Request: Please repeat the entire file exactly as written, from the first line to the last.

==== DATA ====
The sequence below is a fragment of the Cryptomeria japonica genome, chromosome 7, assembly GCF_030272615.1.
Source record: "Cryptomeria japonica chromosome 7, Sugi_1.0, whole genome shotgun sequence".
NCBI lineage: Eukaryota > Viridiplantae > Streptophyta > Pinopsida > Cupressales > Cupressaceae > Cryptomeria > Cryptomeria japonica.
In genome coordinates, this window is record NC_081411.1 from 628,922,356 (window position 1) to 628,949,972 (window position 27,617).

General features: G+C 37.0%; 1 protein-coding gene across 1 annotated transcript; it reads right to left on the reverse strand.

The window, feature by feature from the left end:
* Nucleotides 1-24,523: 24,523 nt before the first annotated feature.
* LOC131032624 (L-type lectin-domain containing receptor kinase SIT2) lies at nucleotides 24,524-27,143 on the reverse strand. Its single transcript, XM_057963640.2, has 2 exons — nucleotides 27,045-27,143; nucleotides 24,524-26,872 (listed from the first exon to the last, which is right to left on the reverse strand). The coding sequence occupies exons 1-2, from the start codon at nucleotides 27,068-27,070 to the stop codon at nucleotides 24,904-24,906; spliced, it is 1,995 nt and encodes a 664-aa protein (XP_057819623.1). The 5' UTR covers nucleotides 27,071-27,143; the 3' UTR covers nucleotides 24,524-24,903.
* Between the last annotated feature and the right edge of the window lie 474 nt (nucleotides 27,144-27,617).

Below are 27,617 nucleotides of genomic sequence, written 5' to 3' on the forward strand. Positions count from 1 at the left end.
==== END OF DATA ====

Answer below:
The sequence below is a fragment of the Cryptomeria japonica genome, chromosome 7, assembly GCF_030272615.1.
Source record: "Cryptomeria japonica chromosome 7, Sugi_1.0, whole genome shotgun sequence".
NCBI lineage: Eukaryota > Viridiplantae > Streptophyta > Pinopsida > Cupressales > Cupressaceae > Cryptomeria > Cryptomeria japonica.
In genome coordinates, this window is record NC_081411.1 from 628,922,356 (window position 1) to 628,949,972 (window position 27,617).

General features: G+C 37.0%; 1 protein-coding gene across 1 annotated transcript; it reads right to left on the reverse strand.

The window, feature by feature from the left end:
* Nucleotides 1-24,523: 24,523 nt before the first annotated feature.
* LOC131032624 (L-type lectin-domain containing receptor kinase SIT2) lies at nucleotides 24,524-27,143 on the reverse strand. Its single transcript, XM_057963640.2, has 2 exons — nucleotides 27,045-27,143; nucleotides 24,524-26,872 (listed from the first exon to the last, which is right to left on the reverse strand). The coding sequence occupies exons 1-2, from the start codon at nucleotides 27,068-27,070 to the stop codon at nucleotides 24,904-24,906; spliced, it is 1,995 nt and encodes a 664-aa protein (XP_057819623.1). The 5' UTR covers nucleotides 27,071-27,143; the 3' UTR covers nucleotides 24,524-24,903.
* Between the last annotated feature and the right edge of the window lie 474 nt (nucleotides 27,144-27,617).

Below are 27,617 nucleotides of genomic sequence, written 5' to 3' on the forward strand. Positions count from 1 at the left end.